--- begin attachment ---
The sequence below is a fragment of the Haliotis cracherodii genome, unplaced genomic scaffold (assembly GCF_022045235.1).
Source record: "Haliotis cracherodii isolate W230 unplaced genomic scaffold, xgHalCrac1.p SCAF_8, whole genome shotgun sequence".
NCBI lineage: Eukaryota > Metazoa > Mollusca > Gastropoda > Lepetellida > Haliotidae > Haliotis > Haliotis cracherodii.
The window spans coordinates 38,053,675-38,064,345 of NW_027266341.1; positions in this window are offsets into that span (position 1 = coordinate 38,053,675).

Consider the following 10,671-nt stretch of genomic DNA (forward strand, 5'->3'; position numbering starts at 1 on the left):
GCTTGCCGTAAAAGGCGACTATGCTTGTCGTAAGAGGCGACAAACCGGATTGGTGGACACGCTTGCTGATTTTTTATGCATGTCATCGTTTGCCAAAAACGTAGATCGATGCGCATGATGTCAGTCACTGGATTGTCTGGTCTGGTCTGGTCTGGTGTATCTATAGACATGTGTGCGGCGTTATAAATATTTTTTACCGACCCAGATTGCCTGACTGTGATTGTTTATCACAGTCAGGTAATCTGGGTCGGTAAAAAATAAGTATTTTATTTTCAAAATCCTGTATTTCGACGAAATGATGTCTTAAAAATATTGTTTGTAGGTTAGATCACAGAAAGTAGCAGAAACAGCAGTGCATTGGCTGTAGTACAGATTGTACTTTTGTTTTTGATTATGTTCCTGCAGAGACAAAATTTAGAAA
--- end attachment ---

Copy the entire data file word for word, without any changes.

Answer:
The sequence below is a fragment of the Haliotis cracherodii genome, unplaced genomic scaffold (assembly GCF_022045235.1).
Source record: "Haliotis cracherodii isolate W230 unplaced genomic scaffold, xgHalCrac1.p SCAF_8, whole genome shotgun sequence".
NCBI lineage: Eukaryota > Metazoa > Mollusca > Gastropoda > Lepetellida > Haliotidae > Haliotis > Haliotis cracherodii.
The window spans coordinates 38,053,675-38,064,345 of NW_027266341.1; positions in this window are offsets into that span (position 1 = coordinate 38,053,675).

Consider the following 10,671-nt stretch of genomic DNA (forward strand, 5'->3'; position numbering starts at 1 on the left):
GCTTGCCGTAAAAGGCGACTATGCTTGTCGTAAGAGGCGACAAACCGGATTGGTGGACACGCTTGCTGATTTTTTATGCATGTCATCGTTTGCCAAAAACGTAGATCGATGCGCATGATGTCAGTCACTGGATTGTCTGGTCTGGTCTGGTCTGGTGTATCTATAGACATGTGTGCGGCGTTATAAATATTTTTTACCGACCCAGATTGCCTGACTGTGATTGTTTATCACAGTCAGGTAATCTGGGTCGGTAAAAAATAAGTATTTTATTTTCAAAATCCTGTATTTCGACGAAATGATGTCTTAAAAATATTGTTTGTAGGTTAGATCACAGAAAGTAGCAGAAACAGCAGTGCATTGGCTGTAGTACAGATTGTACTTTTGTTTTTGATTATGTTCCTGCAGAGACAAAATTTAGAAA